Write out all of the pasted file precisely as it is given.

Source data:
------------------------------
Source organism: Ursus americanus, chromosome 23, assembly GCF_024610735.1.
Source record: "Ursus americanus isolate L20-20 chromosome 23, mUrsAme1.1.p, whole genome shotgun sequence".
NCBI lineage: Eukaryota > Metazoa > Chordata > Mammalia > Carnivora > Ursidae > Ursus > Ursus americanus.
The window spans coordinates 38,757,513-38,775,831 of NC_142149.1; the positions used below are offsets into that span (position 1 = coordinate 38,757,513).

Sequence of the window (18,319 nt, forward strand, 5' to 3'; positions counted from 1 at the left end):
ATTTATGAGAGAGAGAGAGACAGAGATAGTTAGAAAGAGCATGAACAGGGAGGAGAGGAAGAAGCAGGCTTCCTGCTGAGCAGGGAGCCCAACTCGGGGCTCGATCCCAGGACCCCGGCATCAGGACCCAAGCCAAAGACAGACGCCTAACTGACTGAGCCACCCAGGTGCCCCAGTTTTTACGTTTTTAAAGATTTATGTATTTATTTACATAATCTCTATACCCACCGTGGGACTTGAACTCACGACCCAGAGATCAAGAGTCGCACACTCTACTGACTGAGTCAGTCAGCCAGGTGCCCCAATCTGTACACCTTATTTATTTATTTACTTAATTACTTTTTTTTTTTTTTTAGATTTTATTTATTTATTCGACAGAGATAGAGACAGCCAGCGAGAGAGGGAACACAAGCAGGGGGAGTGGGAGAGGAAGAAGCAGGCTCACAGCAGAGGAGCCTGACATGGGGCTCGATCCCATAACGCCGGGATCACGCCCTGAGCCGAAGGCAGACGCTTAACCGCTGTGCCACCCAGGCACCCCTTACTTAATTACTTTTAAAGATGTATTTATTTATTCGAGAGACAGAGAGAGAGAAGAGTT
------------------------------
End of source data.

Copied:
Source organism: Ursus americanus, chromosome 23, assembly GCF_024610735.1.
Source record: "Ursus americanus isolate L20-20 chromosome 23, mUrsAme1.1.p, whole genome shotgun sequence".
NCBI lineage: Eukaryota > Metazoa > Chordata > Mammalia > Carnivora > Ursidae > Ursus > Ursus americanus.
The window spans coordinates 38,757,513-38,775,831 of NC_142149.1; the positions used below are offsets into that span (position 1 = coordinate 38,757,513).

Sequence of the window (18,319 nt, forward strand, 5' to 3'; positions counted from 1 at the left end):
ATTTATGAGAGAGAGAGAGACAGAGATAGTTAGAAAGAGCATGAACAGGGAGGAGAGGAAGAAGCAGGCTTCCTGCTGAGCAGGGAGCCCAACTCGGGGCTCGATCCCAGGACCCCGGCATCAGGACCCAAGCCAAAGACAGACGCCTAACTGACTGAGCCACCCAGGTGCCCCAGTTTTTACGTTTTTAAAGATTTATGTATTTATTTACATAATCTCTATACCCACCGTGGGACTTGAACTCACGACCCAGAGATCAAGAGTCGCACACTCTACTGACTGAGTCAGTCAGCCAGGTGCCCCAATCTGTACACCTTATTTATTTATTTACTTAATTACTTTTTTTTTTTTTTTAGATTTTATTTATTTATTCGACAGAGATAGAGACAGCCAGCGAGAGAGGGAACACAAGCAGGGGGAGTGGGAGAGGAAGAAGCAGGCTCACAGCAGAGGAGCCTGACATGGGGCTCGATCCCATAACGCCGGGATCACGCCCTGAGCCGAAGGCAGACGCTTAACCGCTGTGCCACCCAGGCACCCCTTACTTAATTACTTTTAAAGATGTATTTATTTATTCGAGAGACAGAGAGAGAGAAGAGTT